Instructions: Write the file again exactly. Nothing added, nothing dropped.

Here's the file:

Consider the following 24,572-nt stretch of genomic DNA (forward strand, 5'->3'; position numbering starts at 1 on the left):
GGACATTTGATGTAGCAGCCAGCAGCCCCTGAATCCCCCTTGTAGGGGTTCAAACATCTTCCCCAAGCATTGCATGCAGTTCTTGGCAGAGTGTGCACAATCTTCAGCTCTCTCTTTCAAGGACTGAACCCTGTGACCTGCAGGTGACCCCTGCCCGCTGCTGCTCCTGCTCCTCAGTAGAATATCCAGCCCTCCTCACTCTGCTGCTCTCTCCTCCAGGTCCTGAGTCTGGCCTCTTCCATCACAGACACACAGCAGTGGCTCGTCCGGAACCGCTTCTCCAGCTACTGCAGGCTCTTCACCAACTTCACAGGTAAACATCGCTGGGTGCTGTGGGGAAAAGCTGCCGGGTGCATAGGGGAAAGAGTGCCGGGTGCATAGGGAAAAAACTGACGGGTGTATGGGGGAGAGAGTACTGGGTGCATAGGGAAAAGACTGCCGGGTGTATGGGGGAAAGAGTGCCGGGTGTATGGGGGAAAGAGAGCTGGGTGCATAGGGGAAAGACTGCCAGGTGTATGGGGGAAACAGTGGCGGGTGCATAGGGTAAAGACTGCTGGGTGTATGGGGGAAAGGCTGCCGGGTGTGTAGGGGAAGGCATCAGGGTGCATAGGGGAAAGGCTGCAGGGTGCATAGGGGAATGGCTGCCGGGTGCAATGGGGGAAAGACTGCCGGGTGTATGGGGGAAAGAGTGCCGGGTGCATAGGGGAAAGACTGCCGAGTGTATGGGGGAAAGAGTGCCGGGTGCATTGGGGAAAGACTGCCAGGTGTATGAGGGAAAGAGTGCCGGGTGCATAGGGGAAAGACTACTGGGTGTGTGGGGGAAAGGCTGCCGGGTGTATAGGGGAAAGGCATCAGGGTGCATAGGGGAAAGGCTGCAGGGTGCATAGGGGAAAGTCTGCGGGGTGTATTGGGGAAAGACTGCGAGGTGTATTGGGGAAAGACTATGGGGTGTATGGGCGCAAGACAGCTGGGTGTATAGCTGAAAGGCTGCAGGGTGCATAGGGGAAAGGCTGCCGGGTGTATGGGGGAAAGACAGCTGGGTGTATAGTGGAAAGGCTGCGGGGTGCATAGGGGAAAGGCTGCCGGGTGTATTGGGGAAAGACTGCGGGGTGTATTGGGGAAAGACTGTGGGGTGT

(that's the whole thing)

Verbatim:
Consider the following 24,572-nt stretch of genomic DNA (forward strand, 5'->3'; position numbering starts at 1 on the left):
GGACATTTGATGTAGCAGCCAGCAGCCCCTGAATCCCCCTTGTAGGGGTTCAAACATCTTCCCCAAGCATTGCATGCAGTTCTTGGCAGAGTGTGCACAATCTTCAGCTCTCTCTTTCAAGGACTGAACCCTGTGACCTGCAGGTGACCCCTGCCCGCTGCTGCTCCTGCTCCTCAGTAGAATATCCAGCCCTCCTCACTCTGCTGCTCTCTCCTCCAGGTCCTGAGTCTGGCCTCTTCCATCACAGACACACAGCAGTGGCTCGTCCGGAACCGCTTCTCCAGCTACTGCAGGCTCTTCACCAACTTCACAGGTAAACATCGCTGGGTGCTGTGGGGAAAAGCTGCCGGGTGCATAGGGGAAAGAGTGCCGGGTGCATAGGGAAAAAACTGACGGGTGTATGGGGGAGAGAGTACTGGGTGCATAGGGAAAAGACTGCCGGGTGTATGGGGGAAAGAGTGCCGGGTGTATGGGGGAAAGAGAGCTGGGTGCATAGGGGAAAGACTGCCAGGTGTATGGGGGAAACAGTGGCGGGTGCATAGGGTAAAGACTGCTGGGTGTATGGGGGAAAGGCTGCCGGGTGTGTAGGGGAAGGCATCAGGGTGCATAGGGGAAAGGCTGCAGGGTGCATAGGGGAATGGCTGCCGGGTGCAATGGGGGAAAGACTGCCGGGTGTATGGGGGAAAGAGTGCCGGGTGCATAGGGGAAAGACTGCCGAGTGTATGGGGGAAAGAGTGCCGGGTGCATTGGGGAAAGACTGCCAGGTGTATGAGGGAAAGAGTGCCGGGTGCATAGGGGAAAGACTACTGGGTGTGTGGGGGAAAGGCTGCCGGGTGTATAGGGGAAAGGCATCAGGGTGCATAGGGGAAAGGCTGCAGGGTGCATAGGGGAAAGTCTGCGGGGTGTATTGGGGAAAGACTGCGAGGTGTATTGGGGAAAGACTATGGGGTGTATGGGCGCAAGACAGCTGGGTGTATAGCTGAAAGGCTGCAGGGTGCATAGGGGAAAGGCTGCCGGGTGTATGGGGGAAAGACAGCTGGGTGTATAGTGGAAAGGCTGCGGGGTGCATAGGGGAAAGGCTGCCGGGTGTATTGGGGAAAGACTGCGGGGTGTATTGGGGAAAGACTGTGGGGTGT